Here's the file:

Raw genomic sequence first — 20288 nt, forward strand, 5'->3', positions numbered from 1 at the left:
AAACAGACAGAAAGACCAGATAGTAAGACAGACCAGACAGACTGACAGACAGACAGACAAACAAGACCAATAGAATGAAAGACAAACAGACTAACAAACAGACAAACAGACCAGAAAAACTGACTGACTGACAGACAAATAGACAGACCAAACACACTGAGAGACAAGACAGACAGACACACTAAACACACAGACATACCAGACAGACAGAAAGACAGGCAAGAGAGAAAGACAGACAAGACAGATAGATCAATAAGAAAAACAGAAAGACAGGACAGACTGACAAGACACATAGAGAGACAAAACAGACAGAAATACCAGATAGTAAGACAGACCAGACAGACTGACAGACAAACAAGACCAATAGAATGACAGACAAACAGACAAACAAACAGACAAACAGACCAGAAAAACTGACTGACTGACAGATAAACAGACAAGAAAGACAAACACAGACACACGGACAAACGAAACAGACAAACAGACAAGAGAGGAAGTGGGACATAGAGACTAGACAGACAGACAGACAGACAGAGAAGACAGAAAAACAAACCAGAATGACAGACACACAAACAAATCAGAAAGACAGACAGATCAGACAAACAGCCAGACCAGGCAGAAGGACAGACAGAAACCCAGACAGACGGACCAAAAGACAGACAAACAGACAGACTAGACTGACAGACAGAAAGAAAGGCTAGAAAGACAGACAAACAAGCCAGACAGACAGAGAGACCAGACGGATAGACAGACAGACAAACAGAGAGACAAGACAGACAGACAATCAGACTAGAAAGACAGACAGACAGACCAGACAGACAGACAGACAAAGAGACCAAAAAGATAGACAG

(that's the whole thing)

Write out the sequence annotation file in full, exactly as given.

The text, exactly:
Raw genomic sequence first — 20288 nt, forward strand, 5'->3', positions numbered from 1 at the left:
AAACAGACAGAAAGACCAGATAGTAAGACAGACCAGACAGACTGACAGACAGACAGACAAACAAGACCAATAGAATGAAAGACAAACAGACTAACAAACAGACAAACAGACCAGAAAAACTGACTGACTGACAGACAAATAGACAGACCAAACACACTGAGAGACAAGACAGACAGACACACTAAACACACAGACATACCAGACAGACAGAAAGACAGGCAAGAGAGAAAGACAGACAAGACAGATAGATCAATAAGAAAAACAGAAAGACAGGACAGACTGACAAGACACATAGAGAGACAAAACAGACAGAAATACCAGATAGTAAGACAGACCAGACAGACTGACAGACAAACAAGACCAATAGAATGACAGACAAACAGACAAACAAACAGACAAACAGACCAGAAAAACTGACTGACTGACAGATAAACAGACAAGAAAGACAAACACAGACACACGGACAAACGAAACAGACAAACAGACAAGAGAGGAAGTGGGACATAGAGACTAGACAGACAGACAGACAGACAGAGAAGACAGAAAAACAAACCAGAATGACAGACACACAAACAAATCAGAAAGACAGACAGATCAGACAAACAGCCAGACCAGGCAGAAGGACAGACAGAAACCCAGACAGACGGACCAAAAGACAGACAAACAGACAGACTAGACTGACAGACAGAAAGAAAGGCTAGAAAGACAGACAAACAAGCCAGACAGACAGAGAGACCAGACGGATAGACAGACAGACAAACAGAGAGACAAGACAGACAGACAATCAGACTAGAAAGACAGACAGACAGACCAGACAGACAGACAGACAAAGAGACCAAAAAGATAGACAG